Transfer stations have more odor potential as solid waste from smaller packer trucks is consolidated into larger loads to be transported to a disposal site, creating a higher volume of material.
“The key for most transfer stations is you want to use the first in, first out approach and make sure that things do not tip in the transfer station too long,” says Lannan. “Depending on the proximity of the nearest neighbor, a lot of the transfer stations have a minimal overnight policy, meaning they have between 0 and 10% of the total throughput of the day left at the end of each day. Some facilities require it all to be off the floor and into a truck or rail car by the end of the day because there are neighbors nearby.”
Minimizing odor is site dependent, with best management practices based on a facility’s size, says Lannan.
“Some are smaller than others relative to their throughput,” he says. “As an air quality engineer, I worry a bit about carbon monoxide and other things building up from the trucks and other off-road equipment such as the excavators, the front-end loaders running inside. You have to have some ventilation from the building and in the summertime, you have to have some heat relief. There will be emissions from the building.”
Masking agents are designed to overpower bad odors with a strong fragrance, says O’Sadnick.
“Many times, the result is a fragrant version of the malodor, but always at a higher overall odor intensity,” he adds. “Often, so much fragrance is needed that the treatment costs grow higher and the fragrance itself becomes a nuisance. Ultimately the masking treatment fails since the fragrance inevitably separates from the odor, causing two intensely distinct odors.”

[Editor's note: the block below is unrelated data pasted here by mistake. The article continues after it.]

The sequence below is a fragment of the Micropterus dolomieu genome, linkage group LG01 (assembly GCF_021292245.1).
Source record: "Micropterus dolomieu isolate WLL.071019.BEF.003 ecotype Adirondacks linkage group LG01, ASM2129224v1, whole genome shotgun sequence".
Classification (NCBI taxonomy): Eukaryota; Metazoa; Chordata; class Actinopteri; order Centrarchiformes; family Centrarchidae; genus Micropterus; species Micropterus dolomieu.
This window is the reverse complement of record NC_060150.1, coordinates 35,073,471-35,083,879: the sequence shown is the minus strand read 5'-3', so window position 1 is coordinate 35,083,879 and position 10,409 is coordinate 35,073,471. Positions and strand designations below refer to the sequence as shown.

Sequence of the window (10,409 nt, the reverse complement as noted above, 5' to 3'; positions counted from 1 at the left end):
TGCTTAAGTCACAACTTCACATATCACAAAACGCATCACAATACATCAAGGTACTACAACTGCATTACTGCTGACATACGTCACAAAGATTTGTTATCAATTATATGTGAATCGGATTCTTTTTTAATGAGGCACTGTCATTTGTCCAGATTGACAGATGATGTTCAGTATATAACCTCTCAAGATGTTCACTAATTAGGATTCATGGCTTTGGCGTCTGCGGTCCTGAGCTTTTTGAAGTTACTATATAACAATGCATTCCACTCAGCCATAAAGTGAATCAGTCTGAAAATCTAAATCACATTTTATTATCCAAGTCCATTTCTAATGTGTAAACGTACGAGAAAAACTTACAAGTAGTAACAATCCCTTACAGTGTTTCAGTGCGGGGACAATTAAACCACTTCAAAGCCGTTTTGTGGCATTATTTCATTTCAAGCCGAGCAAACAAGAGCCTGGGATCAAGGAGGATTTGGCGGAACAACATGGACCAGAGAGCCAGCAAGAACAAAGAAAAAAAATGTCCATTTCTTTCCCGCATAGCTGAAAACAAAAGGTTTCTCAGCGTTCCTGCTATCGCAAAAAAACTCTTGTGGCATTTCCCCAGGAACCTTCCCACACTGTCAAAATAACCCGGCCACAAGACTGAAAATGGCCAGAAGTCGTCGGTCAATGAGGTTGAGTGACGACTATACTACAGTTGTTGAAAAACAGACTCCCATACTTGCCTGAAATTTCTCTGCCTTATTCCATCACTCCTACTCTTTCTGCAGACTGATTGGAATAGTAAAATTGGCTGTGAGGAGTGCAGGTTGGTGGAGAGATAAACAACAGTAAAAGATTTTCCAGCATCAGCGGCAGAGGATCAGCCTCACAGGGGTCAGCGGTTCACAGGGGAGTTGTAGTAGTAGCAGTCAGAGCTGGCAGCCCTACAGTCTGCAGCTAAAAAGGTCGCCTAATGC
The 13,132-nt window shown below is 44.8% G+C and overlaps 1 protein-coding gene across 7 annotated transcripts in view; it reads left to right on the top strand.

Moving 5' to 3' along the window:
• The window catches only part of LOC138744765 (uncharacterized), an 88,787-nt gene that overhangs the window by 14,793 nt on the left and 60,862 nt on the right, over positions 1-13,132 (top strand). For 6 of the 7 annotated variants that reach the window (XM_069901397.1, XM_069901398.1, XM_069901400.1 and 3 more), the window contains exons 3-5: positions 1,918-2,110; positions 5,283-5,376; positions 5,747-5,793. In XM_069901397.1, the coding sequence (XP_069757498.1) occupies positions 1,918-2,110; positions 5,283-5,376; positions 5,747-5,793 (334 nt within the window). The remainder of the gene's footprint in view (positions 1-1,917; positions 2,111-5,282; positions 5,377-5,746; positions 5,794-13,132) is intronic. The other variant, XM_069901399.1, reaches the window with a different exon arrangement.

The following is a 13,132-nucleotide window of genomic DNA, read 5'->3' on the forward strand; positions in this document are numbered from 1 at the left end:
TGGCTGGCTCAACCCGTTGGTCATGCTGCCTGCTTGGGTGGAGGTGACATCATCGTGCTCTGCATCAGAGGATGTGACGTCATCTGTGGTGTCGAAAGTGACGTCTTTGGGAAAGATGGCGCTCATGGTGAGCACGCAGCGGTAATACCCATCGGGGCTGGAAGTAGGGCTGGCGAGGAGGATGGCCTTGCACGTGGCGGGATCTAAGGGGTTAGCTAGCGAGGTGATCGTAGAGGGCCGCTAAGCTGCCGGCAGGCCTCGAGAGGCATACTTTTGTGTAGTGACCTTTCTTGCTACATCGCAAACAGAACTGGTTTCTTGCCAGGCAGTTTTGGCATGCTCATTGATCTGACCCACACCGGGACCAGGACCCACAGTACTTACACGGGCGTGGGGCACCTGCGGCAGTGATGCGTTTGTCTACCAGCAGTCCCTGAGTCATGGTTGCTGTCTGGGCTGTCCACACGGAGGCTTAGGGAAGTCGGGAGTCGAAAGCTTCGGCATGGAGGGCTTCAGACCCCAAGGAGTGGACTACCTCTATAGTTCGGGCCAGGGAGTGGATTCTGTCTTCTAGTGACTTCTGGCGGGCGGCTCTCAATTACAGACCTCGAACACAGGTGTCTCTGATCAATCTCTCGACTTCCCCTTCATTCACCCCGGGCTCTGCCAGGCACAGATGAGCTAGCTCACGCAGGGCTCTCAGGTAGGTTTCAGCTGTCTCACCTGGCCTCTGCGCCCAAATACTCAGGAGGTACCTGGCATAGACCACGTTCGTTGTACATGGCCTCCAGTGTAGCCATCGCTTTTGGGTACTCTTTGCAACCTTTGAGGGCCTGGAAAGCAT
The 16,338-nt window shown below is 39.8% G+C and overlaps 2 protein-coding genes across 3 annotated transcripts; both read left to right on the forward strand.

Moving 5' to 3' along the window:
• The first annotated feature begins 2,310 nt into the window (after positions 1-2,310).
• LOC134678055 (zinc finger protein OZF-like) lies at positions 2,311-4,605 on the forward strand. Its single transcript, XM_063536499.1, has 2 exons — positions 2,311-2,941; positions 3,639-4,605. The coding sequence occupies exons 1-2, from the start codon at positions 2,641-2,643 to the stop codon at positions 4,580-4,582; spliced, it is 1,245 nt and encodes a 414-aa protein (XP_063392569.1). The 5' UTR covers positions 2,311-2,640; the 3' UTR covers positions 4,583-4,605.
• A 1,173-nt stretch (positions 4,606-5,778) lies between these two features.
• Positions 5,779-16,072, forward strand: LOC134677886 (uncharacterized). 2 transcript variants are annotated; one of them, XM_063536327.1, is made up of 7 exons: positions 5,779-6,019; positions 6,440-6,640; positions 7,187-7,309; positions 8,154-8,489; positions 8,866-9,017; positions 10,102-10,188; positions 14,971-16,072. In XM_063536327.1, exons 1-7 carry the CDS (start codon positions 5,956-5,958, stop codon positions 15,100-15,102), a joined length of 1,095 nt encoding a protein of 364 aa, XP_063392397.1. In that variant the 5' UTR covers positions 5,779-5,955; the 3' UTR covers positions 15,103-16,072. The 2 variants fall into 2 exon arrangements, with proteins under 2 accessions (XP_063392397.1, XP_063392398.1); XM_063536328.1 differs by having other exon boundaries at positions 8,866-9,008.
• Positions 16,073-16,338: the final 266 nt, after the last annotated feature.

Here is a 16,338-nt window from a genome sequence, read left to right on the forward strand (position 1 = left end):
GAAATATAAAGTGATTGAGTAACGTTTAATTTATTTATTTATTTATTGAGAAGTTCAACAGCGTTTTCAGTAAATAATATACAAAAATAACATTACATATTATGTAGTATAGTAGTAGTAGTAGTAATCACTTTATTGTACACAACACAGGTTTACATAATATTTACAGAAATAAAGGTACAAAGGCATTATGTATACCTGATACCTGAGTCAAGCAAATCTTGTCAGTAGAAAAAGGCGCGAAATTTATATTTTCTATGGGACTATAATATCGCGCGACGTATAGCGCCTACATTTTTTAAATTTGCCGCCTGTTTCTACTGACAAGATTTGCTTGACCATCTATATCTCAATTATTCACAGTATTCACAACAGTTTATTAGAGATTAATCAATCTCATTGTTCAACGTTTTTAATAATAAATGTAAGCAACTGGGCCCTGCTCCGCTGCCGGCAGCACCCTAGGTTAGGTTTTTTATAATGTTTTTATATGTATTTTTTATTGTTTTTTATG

For operations needing to quickly identify a solution, a complex odor counteractant is often the solution, says O’Sadnick.
“By correctly applying vapor phase technology, Benzaco Scientific is able to take advantage of certain essential oils that solubilize—absorb—malodorous molecules, thus reducing the opportunity for these molecules to reach the sensory cells.
“Adsorption—a surface phenomenon where molecules attach with a temporary electrical bond which in effect changes the shape of the molecules reaching odor receptors—is also used,” he adds.
Many malodors have a dualistic or pluralistic effect, says O’Sadnick, adding that they are only malodorous when present at certain concentrations but, when reduced in level, take on an acceptable odor.
“A complex odor counteractant is akin to noise-canceling headphones for the nose,” he contends. “Sewage sludge plus cherry masking agent equals cherry flavored sewage sludge. Sewage sludge plus Benzaco’s Odor-Armor equals no odor.”
There are two odor control choices: to treat the odor as it comes out or to treat it in a recirculating manner within the building, Lannan points out.
“The odor control system is not connected to the exhaust, but it’s circulating in the building,” he says. “The exhaust is coming out in a continuous stirred-tank reactor type environment where it’s a steady state because air is going in and coming out, but you’re treating it within the volume.”
With odor potential for drifting out as doors are opened and closed, the key in a transfer station is to minimize the dust, Lannan points out.
“Most cities and states typically allow a 50% reduction of dust for a misting system as a good rule of thumb,” says Lannan. “You usually get more than that, especially since you get a lot of the heavier dust. The odor will adhere to the dust particles and take the odor outside. Having a mist system full of dust actually does help odor migration from the transfer station.”
Disposal sites are a third opportunity for dust and odor to manifest in solid waste operations.
Tech Environmental is working at one facility which has had issues with visible smoke leading to odor concerns. Lannan says the problem emanates from ductwork from the mass burn before it is emitted.
“Odor can be minimized after combustion at a mass-burn facility by making sure you have very tight ductwork and everything is under a negative pressure,” he says.